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September 11 - A Sorta Fairytale
October 2013
 
 
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hymnia
hymnia
Joie
Mon, Sep. 11th, 2006 08:37 pm
September 11

If you are tired of September 11th posts, feel free to skip. I am mostly posting this for my own sake, because I don't think I've ever penned my memories of that day yet, and I want to have it down before the memories become any more foggy.

I was a senior at Stetson University when it happened. I got up that morning, showered and dressed, and headed out the door of my little room on the second floor of the Wesley House a little after 10:00, late as usual for my work-study job tutoring at the music library. One of my housemates (Becky, for any Stetsonites who may be reading this) was sitting on the couch in the upstairs living area, her face looking ashen and her eyes focused on the T.V. I started to rush past, because I was late, and of course it's rude to linger too long between a person and the T.V. screen they are watching, and she stopped me, saying, "Joie, you won't believe this. Two planes just crashed into the World Trade Center." I'm thinking, "The World what what?" She told me that one of the buildings had actually collapsed because of the damage. I remember saying something like, "Oh that's awful," without really thinking much about it. I was late for work, after all.

As I walked along Woodand Blvd toward the School of Music, I had time to ponder the news a little more carefully. I didn't get very many details from that conversation with Becky, and so I was thinking that the "two planes" were like, you know, little planes. I was actually thinking they were like fighter planes--like Top Gun or something--like, you know there had been some wierd navigational error in some sort of military exercise. But as I walked along it suddenly occured to me that this made no sense at all. Two planes crashed into two buildings?! That couldn't be an accident! I stopped in the middle of the sidewalk, clutching my chest. I couldn't believe it. I couldn't believe the level of evil and despair that a person would have to have to do something like that--to deliberately take their life and countless others in one blow. And worse still, it was not only one person who had done this--there were at least two planes, so there had to be at least two people, if not more. How could such a thing happen? Those were my thoughts as I made my way to work that morning, no longer caring at all that I was late.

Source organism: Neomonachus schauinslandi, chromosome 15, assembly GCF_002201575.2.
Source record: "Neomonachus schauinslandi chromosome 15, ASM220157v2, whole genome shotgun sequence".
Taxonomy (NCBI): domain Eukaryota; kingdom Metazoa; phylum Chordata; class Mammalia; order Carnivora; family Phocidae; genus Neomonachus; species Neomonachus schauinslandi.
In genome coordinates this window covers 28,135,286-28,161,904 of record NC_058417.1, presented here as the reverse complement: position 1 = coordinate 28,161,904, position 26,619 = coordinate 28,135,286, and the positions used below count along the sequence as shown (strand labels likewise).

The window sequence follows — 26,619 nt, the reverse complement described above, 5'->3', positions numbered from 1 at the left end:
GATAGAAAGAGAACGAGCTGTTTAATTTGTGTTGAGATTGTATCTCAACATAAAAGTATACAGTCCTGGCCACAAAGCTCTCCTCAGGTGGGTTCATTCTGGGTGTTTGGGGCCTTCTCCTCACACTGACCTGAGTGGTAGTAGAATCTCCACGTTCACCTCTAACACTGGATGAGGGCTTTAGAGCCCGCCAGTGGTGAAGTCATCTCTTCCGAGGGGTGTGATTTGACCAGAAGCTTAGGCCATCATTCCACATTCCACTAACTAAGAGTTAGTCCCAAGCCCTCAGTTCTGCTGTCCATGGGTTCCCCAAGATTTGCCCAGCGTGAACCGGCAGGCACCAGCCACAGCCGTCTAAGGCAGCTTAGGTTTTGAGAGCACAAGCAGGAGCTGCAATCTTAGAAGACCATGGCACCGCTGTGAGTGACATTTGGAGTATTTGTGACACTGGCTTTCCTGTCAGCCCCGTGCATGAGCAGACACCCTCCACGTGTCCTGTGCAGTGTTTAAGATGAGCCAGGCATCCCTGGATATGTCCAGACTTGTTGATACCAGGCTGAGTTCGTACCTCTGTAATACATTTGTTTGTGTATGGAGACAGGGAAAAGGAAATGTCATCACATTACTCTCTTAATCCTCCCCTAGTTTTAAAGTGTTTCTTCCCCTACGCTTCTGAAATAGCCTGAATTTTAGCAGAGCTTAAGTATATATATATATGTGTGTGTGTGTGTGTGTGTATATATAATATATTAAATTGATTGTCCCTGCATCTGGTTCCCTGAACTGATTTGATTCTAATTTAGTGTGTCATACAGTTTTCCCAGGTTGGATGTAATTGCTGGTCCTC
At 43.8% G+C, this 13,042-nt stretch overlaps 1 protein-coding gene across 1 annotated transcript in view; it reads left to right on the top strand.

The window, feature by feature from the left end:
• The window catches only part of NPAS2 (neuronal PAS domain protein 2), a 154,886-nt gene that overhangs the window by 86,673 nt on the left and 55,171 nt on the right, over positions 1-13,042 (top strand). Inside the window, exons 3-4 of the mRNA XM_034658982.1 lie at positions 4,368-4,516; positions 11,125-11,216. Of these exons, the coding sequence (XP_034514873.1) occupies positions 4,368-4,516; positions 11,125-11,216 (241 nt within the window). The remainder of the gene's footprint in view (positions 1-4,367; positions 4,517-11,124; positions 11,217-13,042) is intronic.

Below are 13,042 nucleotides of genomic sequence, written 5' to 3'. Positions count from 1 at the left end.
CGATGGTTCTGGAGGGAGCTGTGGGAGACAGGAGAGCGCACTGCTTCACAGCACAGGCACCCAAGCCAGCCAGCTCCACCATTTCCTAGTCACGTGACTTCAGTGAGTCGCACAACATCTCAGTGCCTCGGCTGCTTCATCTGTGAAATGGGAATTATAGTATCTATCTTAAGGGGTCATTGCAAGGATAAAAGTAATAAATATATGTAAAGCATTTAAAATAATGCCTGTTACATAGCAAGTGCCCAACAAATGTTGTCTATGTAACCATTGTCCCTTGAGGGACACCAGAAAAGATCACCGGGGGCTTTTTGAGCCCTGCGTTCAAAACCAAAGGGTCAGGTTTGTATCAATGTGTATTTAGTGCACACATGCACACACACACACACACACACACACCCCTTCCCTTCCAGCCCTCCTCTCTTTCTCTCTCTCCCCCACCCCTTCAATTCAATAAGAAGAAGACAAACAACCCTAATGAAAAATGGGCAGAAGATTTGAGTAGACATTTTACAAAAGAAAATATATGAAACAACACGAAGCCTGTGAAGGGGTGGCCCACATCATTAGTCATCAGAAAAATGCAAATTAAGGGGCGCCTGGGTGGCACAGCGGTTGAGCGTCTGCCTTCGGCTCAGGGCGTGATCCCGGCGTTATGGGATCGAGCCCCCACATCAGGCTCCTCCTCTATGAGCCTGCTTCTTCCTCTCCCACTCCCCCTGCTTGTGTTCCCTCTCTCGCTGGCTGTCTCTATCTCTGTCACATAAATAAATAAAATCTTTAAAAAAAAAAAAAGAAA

The rest of my day was much the same as many of yours: checking news websites and finding them crashed due to ridiculous amounts of traffic, normal activities--in my case, classes--suspended due to the tragedy, people gluing themselves to the TV, etc. The footage was on almost constantly on the Wesley House downstairs TV. Since the house I lived in was a campus ministry, our downstairs living room (the residents had a private one upstairs, which was where I first heard the news from Becky that morning) became a place for people to gather, watch the footage, discuss, and commiserate. I coudn't handle too much of it, though, so I avoided that area somewhat. And there was a memorial service held in Stetson's beautiful Elizabeth Hall chapel, but I think it might have been the following day.

Anyway...most of those things, as I said, are like what many of you remember, and my memories of them have become rather fuzzy. But that moment of realization under the shade of the trees outside Allen Hall, on my way to work that morning, stands out in my mind. It was, for me, a moment of innocence lost.

Joie

Tags: ,
Current Mood: pensive pensive

8CommentReply

blastus
blastus
Robert
Tue, Sep. 12th, 2006 04:14 am (UTC)
In memoriam

Yours is one of only two on my flist, and judging by the time, it will probably be the last this year. I had no hesitation in reading it.